by John R. Fischer
, Senior Reporter | January 10, 2022
To alleviate staff shortages and address rising COVID-19 cases, New York Governor Kathy Hochul (D) pledged Wednesday night a sum of $10 billion to the state’s healthcare sector.
The amount will be the “largest investment in healthcare in state history” and is expected to “bolster our bone-tired healthcare workforce,” said Hochul in her state of the state speech in the State Assembly, reported The Hill
"Simply put, we must build the health care system of tomorrow. To do that, Gov. Hochul will make more than a $10 billion, multiyear investment in healthcare, including more than $4 billion to support wages and bonuses for health care workers,” said the state of the state report.
Hochul says the investment will help New York reach its goal of increasing its healthcare workforce by 20% over the next five years.
For wages, $2 billion dollars will be allocated out of the $4 billion pledged, while the other $2 billion will specifically go toward healthcare and mental hygiene work retention bonuses. Full-time workers who remain in their jobs for one year can receive up to $3,000, and those who work fewer hours will receive a prorated bonus, according to Becker’s Hospital Review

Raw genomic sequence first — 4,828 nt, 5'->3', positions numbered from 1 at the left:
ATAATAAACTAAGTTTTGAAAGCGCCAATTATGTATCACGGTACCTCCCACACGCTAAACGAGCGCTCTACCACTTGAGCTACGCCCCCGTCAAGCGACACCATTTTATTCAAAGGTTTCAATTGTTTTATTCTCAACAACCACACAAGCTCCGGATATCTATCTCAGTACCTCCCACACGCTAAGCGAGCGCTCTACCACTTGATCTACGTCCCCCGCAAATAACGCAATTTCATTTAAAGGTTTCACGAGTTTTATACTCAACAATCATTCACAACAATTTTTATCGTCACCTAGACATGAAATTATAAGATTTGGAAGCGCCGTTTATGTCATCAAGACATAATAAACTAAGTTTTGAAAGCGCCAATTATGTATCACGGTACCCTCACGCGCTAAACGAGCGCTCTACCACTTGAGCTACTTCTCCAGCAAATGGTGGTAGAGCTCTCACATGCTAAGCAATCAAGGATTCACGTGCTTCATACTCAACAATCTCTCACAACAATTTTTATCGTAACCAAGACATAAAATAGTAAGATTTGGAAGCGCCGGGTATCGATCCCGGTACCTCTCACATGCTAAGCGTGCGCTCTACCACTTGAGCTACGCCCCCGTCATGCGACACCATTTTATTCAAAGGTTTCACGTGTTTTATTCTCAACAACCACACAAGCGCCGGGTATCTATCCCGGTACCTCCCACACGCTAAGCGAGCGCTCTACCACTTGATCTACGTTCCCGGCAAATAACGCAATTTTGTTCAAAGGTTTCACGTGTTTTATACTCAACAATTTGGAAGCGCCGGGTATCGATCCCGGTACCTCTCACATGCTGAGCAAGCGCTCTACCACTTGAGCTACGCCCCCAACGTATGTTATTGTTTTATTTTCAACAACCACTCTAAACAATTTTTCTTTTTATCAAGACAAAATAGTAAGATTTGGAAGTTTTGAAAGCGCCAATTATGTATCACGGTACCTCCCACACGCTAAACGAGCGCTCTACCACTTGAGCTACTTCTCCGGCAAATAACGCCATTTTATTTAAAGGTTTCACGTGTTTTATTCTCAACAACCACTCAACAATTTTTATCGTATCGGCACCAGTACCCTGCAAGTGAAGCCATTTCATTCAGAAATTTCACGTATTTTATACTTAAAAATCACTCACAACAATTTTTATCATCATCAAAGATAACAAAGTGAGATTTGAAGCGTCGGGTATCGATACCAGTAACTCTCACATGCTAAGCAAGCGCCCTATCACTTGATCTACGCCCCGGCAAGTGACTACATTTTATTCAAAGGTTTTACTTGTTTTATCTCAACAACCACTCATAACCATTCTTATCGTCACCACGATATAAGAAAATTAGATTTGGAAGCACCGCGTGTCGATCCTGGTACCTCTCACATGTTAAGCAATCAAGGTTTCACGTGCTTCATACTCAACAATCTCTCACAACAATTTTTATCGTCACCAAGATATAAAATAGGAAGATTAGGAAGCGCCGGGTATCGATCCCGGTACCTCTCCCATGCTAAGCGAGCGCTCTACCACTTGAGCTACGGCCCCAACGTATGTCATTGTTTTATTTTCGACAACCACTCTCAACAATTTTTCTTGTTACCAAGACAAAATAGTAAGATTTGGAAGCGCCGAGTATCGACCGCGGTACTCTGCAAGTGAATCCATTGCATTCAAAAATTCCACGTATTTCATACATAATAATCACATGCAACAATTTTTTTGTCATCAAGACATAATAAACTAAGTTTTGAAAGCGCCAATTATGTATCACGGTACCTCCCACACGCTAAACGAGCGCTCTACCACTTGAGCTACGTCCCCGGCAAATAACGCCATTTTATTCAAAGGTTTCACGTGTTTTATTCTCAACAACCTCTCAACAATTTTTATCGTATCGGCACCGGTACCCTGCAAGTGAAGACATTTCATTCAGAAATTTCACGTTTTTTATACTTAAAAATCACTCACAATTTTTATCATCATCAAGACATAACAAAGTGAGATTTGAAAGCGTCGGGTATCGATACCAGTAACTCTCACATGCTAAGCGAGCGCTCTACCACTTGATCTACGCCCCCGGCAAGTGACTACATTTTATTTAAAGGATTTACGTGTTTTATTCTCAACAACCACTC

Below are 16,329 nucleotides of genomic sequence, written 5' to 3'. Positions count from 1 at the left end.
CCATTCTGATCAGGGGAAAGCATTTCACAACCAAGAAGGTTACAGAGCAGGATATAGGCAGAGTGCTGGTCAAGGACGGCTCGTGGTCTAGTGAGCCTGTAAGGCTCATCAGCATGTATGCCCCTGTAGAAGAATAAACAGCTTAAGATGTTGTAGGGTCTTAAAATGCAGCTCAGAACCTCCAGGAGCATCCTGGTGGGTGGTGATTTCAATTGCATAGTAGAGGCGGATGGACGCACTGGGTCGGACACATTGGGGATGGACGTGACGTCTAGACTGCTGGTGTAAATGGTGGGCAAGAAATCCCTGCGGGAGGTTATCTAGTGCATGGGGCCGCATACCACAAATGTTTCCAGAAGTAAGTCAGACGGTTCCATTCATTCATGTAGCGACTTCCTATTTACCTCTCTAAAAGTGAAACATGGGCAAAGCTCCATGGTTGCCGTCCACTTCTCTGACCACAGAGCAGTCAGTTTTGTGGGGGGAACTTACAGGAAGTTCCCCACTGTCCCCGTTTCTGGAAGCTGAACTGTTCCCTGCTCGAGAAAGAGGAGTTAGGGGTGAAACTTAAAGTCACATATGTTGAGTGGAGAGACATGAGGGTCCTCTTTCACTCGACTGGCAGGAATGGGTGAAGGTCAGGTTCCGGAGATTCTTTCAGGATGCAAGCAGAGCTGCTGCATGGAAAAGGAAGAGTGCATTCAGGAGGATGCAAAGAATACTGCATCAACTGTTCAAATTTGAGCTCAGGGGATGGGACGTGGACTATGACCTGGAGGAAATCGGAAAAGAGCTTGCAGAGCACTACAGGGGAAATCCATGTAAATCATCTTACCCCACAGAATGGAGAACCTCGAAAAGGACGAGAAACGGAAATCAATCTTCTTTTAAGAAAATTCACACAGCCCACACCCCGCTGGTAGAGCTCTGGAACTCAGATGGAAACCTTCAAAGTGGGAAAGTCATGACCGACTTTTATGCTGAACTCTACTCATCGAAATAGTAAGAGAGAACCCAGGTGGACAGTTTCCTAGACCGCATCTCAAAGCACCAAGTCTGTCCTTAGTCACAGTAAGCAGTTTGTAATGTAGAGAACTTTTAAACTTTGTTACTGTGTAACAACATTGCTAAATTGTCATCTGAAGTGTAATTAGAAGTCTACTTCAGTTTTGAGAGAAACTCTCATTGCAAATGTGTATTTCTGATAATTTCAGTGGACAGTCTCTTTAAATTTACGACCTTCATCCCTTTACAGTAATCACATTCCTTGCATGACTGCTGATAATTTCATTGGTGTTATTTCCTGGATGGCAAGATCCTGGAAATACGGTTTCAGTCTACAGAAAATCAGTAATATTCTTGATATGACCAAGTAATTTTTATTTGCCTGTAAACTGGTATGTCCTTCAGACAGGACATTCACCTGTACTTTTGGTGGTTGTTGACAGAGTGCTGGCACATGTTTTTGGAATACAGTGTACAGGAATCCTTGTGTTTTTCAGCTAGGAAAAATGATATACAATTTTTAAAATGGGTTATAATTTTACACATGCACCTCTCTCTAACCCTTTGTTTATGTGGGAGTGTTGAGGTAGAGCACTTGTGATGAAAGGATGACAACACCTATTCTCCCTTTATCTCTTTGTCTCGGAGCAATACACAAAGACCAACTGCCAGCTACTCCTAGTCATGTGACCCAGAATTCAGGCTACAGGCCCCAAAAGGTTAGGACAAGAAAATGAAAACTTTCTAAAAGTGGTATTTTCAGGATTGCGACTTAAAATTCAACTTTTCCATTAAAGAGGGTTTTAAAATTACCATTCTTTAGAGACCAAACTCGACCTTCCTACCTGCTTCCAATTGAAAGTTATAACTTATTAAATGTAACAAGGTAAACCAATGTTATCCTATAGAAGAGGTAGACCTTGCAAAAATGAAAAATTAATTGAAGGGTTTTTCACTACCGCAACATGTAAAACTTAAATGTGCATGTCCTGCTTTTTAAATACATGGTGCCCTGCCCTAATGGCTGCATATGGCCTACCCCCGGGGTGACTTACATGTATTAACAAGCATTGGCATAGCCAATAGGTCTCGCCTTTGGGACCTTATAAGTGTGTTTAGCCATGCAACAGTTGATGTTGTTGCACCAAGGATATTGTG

An additional $500 million will go toward cost-of-living adjustments, while $2 billion will be used for healthcare capital infrastructure and improved lab capacity. Additional investments will be made to boost workforce and healthcare access.
The state’s health department reported over 77,000 COVID-19 cases this week, driven by the highly contagious Omicron variant. Earlier this week, the governor said that hospitalizations in New York City had surpassed last winter’s peak, at 9,563 patients, compared to 9,273 in January 2021. The number this week was the highest patient count for COVID hospitalizations in the state since May 4, 2020, according to Pix 11 News
The governor also announced last month that the state would reduce the time required for healthcare and other essential workers to quarantine after testing positive for COVID-19 from 10 days to five. The decision was motivated by staffing shortages and followed similar actions taken by the Centers for Disease Control and Prevention to shorten the quarantine time for some COVID-19 infections among just healthcare workers, reported Forbes
“We're doing everything we can to keep New Yorkers healthy, setting policies that have made our vaccination rate one of the highest in the country, activating a military-style operation with vax and test sites, deploying the National Guard to our hospitals and nursing homes and sending out 37 million tests across the state,” said Hochul in her speech Wednesday.